Lazuli Bunting, apparently named for the gemstone lapis lazuli whose color is similar to the adult male’s hood, is found through much of the western United States and southwestern Canada. Males acquire their individually distinctive song early in their first breeding season by incorporating parts of the songs of older, nearby territorial males into their new song. This song-copying results in a neighborhood dialect of similar songs in one location (Greene et al. 1996).
DISTRIBUTION. During the 1987-1992 field work of the TBBA project, volunteers found single probable and possible breeding locations for Lazuli Bunting in the Panhandle and another probable location (latilong-quad 31097-B6) further south and east. Seyffert (2001) reports few breeding records for this bunting in Texas and describe it as a rare summer resident in the Panhandle where most nestings have occurred.
Most breeding of this species is found at low to mid-elevations of the Pacific Coast from British Columbia south to northern Baja California and east to western North Dakota and Colorado (Righter 1998, Sauer et al. 2005). This bunting winters in western Mexico from Sonora to Oaxaca (Howell and Webb 1995).
SEASONAL OCCURRENCE. Northward migrating Lazuli Buntings are found in Texas primarily in the Trans-Pecos, Panhandle and South Plains regions between April 13 and June 25 with most present from early April to late May. Lazuli Buntings return from August 7 to October 24, mostly before mid- September. The species is rare to very rare in winter (Oberholser 1974, Lockwood and Freeman 2004).
BREEDING HABITAT. In Colorado, the closest state with breeding habitat data for Lazuli Bunting, the species breeds primarily in riparian woodlands (42%), and about the same percentage in shrubland areas at elevations between 1700 and 2100 m (5500- 7000 ft). Some typical shrubs of these habitats include mountain mahogany, serviceberry, willow and chokecherry (Righter 1998).
In western Montana, 95% of 109 nests were within 1 m (3 ft) of the ground in dense vegetation, using a wide variety of shrubs. The nest is usually placed in the fork of a branch and supported by several stems, often at the edge of a bush. The female selects the site and builds the open cup of leaves, coarse grasses, rootlets and strips of bark and often wraps the outside with insect or spider silk. The nest is lined with fine grasses, rootlets and animal hair. The outside diameter is 8-11.5 cm (3.2-4.6 in), inside diameter is 4-7 cm (1.5-3 in), height is 4.4-9.4 cm (2.2-3.7 in) and the cup depth is 3-5.5 cm (1.2-2.2 in; Greene et al. 1996).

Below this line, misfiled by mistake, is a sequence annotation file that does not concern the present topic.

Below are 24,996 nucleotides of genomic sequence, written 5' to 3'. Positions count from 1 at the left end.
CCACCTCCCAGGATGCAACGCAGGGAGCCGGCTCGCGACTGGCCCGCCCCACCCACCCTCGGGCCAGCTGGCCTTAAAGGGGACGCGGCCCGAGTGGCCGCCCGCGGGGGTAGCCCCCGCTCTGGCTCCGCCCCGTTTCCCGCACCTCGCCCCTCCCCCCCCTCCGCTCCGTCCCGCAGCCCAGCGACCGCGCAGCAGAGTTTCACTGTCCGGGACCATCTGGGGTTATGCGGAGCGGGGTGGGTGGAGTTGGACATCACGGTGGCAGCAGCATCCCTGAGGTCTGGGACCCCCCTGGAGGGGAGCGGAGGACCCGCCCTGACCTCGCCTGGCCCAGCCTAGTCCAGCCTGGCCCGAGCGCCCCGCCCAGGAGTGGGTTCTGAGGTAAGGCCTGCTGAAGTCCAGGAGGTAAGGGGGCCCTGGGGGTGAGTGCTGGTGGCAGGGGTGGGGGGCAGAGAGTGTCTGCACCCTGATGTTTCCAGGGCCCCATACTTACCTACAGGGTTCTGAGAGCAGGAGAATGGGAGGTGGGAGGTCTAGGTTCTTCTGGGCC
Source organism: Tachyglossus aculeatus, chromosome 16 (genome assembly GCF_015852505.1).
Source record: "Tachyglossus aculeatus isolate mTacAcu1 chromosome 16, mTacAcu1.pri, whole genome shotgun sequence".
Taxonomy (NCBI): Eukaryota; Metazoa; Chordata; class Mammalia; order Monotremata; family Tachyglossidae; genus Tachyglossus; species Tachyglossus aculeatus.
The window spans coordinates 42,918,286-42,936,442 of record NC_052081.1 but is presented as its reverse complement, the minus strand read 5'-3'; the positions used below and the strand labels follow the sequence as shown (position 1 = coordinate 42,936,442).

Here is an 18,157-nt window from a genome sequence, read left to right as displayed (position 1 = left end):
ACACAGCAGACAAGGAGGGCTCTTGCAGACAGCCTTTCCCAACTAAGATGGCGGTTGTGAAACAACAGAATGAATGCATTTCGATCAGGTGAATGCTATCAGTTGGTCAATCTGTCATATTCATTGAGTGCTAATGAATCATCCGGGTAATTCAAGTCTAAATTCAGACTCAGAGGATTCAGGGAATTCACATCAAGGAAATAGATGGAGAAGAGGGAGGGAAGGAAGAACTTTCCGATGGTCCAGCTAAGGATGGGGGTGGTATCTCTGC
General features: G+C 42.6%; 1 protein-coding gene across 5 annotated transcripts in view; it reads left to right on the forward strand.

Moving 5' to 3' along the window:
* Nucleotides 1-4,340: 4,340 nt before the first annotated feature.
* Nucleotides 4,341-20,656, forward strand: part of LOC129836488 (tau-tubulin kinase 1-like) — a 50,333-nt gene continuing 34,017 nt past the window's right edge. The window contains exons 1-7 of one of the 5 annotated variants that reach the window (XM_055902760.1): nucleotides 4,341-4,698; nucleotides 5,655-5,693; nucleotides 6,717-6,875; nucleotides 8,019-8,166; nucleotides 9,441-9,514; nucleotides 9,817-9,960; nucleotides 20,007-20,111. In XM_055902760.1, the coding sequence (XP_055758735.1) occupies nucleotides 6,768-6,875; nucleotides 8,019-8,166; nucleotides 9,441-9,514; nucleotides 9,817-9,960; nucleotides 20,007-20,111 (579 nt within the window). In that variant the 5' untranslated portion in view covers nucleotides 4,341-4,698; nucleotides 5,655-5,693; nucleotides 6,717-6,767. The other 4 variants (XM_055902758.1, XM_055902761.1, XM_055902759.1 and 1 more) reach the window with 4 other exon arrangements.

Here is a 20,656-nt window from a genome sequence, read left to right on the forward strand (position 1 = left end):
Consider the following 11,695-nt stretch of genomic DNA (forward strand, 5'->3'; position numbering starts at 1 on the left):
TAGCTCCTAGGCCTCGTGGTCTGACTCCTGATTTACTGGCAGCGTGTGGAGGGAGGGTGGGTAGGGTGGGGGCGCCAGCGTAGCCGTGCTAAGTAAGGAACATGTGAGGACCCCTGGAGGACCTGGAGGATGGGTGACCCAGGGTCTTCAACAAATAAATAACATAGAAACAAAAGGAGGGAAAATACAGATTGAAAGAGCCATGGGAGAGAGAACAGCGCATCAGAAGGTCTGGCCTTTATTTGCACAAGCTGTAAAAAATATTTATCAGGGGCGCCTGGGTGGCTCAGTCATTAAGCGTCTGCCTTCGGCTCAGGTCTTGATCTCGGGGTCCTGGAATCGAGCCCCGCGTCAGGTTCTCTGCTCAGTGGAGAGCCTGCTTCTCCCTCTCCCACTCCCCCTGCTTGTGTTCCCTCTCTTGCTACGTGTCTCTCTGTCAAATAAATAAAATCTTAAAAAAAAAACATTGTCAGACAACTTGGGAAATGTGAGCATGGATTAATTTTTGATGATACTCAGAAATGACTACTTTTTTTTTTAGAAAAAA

The female usually lays 3-4 (range 1-6) smooth, slightly glossy, pale bluish to pale greenish-blue eggs (indistinguishable from those of Indigo Bunting (P. cyanea). She incubates the eggs for 11-14 days. Most nestlings fledge at 9-11 days after hatching. Rates of parasitism by Brown-headed Cowbirds (Molothrus ater) range from 0-100%, depending on geographic area and distance from a cowbird roost (Harrison 1979 Greene et al. 1996).
STATUS. Lazuli Bunting is a very rare breeding species in Texas, but an uncommon migrant through the Trans-Pecos, Panhandle and South Plains regions (Oberholser 1974, Lockwood and Freeman 2004). Data from 502 Breeding Bird Survey routes across western North America do not provide a statistically significant trend estimate for the past 4 decades, but suggest the population has been roughly stable over that period (Sauer et al. 2005). This suggests that this bunting will continue to be present in Texas during spring and fall for at least some years. Text by Robert C. Tweit (2006)
Greene, E., V R. Muether and W. Davison. 1996. Lazuli Bunting (Passerina amoena). InThe birds of North America, No. 232 (A. Poole and F. Gill, eds.). The Birds of North America, Inc., Philadelphia, PA.
Harrison, H. H. 1979. A field guide to western birds’ nests. Houghton Mifflin, Boston, MA.
Sauer, J. R., J. E. Hines, and J. Fallon. 2005. The North American Breeding Bird Survey, results and analysis 1966-2005. Version 6.2 2006. USGS Patuxent Wildlife Research Center, Laurel MD < http://www.mbr-pwrc.usgs.gov/bbs>
Seyffert, K. D. 2001. Birds of the Texas Panhandle. Texas A&M University Press, College Station